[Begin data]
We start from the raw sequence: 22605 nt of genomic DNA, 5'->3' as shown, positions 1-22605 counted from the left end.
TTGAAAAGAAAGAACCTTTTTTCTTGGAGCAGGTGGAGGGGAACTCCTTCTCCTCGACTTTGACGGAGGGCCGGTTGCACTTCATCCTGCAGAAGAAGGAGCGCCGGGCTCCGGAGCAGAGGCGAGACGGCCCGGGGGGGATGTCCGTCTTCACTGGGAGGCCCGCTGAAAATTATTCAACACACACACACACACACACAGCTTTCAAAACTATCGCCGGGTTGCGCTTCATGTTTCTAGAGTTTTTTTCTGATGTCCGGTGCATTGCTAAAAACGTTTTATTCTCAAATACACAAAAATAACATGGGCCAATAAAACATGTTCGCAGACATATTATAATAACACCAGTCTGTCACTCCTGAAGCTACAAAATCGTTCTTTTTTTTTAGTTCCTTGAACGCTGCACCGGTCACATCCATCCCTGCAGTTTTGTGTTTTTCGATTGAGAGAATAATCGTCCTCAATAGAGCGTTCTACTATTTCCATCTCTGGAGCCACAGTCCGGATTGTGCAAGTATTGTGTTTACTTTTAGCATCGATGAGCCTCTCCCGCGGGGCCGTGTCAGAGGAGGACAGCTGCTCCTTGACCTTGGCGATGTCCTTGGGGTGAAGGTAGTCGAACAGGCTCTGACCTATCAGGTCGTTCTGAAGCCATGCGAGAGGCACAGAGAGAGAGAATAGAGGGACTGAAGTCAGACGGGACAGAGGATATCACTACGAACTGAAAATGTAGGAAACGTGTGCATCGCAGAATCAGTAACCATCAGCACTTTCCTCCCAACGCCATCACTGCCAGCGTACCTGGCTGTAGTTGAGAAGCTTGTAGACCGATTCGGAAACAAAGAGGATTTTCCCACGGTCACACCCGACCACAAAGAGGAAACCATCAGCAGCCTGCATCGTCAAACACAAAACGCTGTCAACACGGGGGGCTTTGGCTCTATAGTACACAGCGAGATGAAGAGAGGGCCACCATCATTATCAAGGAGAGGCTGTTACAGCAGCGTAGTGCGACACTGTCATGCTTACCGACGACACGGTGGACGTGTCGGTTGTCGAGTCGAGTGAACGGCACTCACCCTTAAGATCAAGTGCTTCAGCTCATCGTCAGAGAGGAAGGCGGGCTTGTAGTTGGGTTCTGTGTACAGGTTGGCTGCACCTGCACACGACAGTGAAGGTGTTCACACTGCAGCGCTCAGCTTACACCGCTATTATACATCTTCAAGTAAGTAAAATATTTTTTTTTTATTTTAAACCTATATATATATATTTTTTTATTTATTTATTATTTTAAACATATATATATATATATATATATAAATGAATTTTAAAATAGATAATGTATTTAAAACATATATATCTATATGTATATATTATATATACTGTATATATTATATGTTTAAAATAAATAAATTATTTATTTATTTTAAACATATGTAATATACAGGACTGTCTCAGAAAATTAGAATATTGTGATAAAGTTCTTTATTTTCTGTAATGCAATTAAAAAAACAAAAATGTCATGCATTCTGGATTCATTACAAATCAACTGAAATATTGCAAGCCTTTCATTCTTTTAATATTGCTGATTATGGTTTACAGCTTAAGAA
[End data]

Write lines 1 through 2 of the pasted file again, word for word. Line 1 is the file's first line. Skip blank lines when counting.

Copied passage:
We start from the raw sequence: 22605 nt of genomic DNA, 5'->3' as shown, positions 1-22605 counted from the left end.
TTGAAAAGAAAGAACCTTTTTTCTTGGAGCAGGTGGAGGGGAACTCCTTCTCCTCGACTTTGACGGAGGGCCGGTTGCACTTCATCCTGCAGAAGAAGGAGCGCCGGGCTCCGGAGCAGAGGCGAGACGGCCCGGGGGGGATGTCCGTCTTCACTGGGAGGCCCGCTGAAAATTATTCAACACACACACACACACACACAGCTTTCAAAACTATCGCCGGGTTGCGCTTCATGTTTCTAGAGTTTTTTTCTGATGTCCGGTGCATTGCTAAAAACGTTTTATTCTCAAATACACAAAAATAACATGGGCCAATAAAACATGTTCGCAGACATATTATAATAACACCAGTCTGTCACTCCTGAAGCTACAAAATCGTTCTTTTTTTTTAGTTCCTTGAACGCTGCACCGGTCACATCCATCCCTGCAGTTTTGTGTTTTTCGATTGAGAGAATAATCGTCCTCAATAGAGCGTTCTACTATTTCCATCTCTGGAGCCACAGTCCGGATTGTGCAAGTATTGTGTTTACTTTTAGCATCGATGAGCCTCTCCCGCGGGGCCGTGTCAGAGGAGGACAGCTGCTCCTTGACCTTGGCGATGTCCTTGGGGTGAAGGTAGTCGAACAGGCTCTGACCTATCAGGTCGTTCTGAAGCCATGCGAGAGGCACAGAGAGAGAGAATAGAGGGACTGAAGTCAGACGGGACAGAGGATATCACTACGAACTGAAAATGTAGGAAACGTGTGCATCGCAGAATCAGTAACCATCAGCACTTTCCTCCCAACGCCATCACTGCCAGCGTACCTGGCTGTAGTTGAGAAGCTTGTAGACCGATTCGGAAACAAAGAGGATTTTCCCACGGTCACACCCGACCACAAAGAGGAAACCATCAGCAGCCTGCATCGTCAAACACAAAACGCTGTCAACACGGGGGGCTTTGGCTCTATAGTACACAGCGAGATGAAGAGAGGGCCACCATCATTATCAAGGAGAGGCTGTTACAGCAGCGTAGTGCGACACTGTCATGCTTACCGACGACACGGTGGACGTGTCGGTTGTCGAGTCGAGTGAACGGCACTCACCCTTAAGATCAAGTGCTTCAGCTCATCGTCAGAGAGGAAGGCGGGCTTGTAGTTGGGTTCTGTGTACAGGTTGGCTGCACCTGCACACGACAGTGAAGGTGTTCACACTGCAGCGCTCAGCTTACACCGCTATTATACATCTTCAAGTAAGTAAAATATTTTTTTTTTATTTTAAACCTATATATATATATTTTTTTATTTATTTATTATTTTAAACATATATATATATATATATATATAAATGAATTTTAAAATAGATAATGTATTTAAAACATATATATCTATATGTATATATTATATATACTGTATATATTATATGTTTAAAATAAATAAATTATTTATTTATTTTAAACATATGTAATATACAGGACTGTCTCAGAAAATTAGAATATTGTGATAAAGTTCTTTATTTTCTGTAATGCAATTAAAAAAACAAAAATGTCATGCATTCTGGATTCATTACAAATCAACTGAAATATTGCAAGCCTTTCATTCTTTTAATATTGCTGATTATGGTTTACAGCTTAAGAA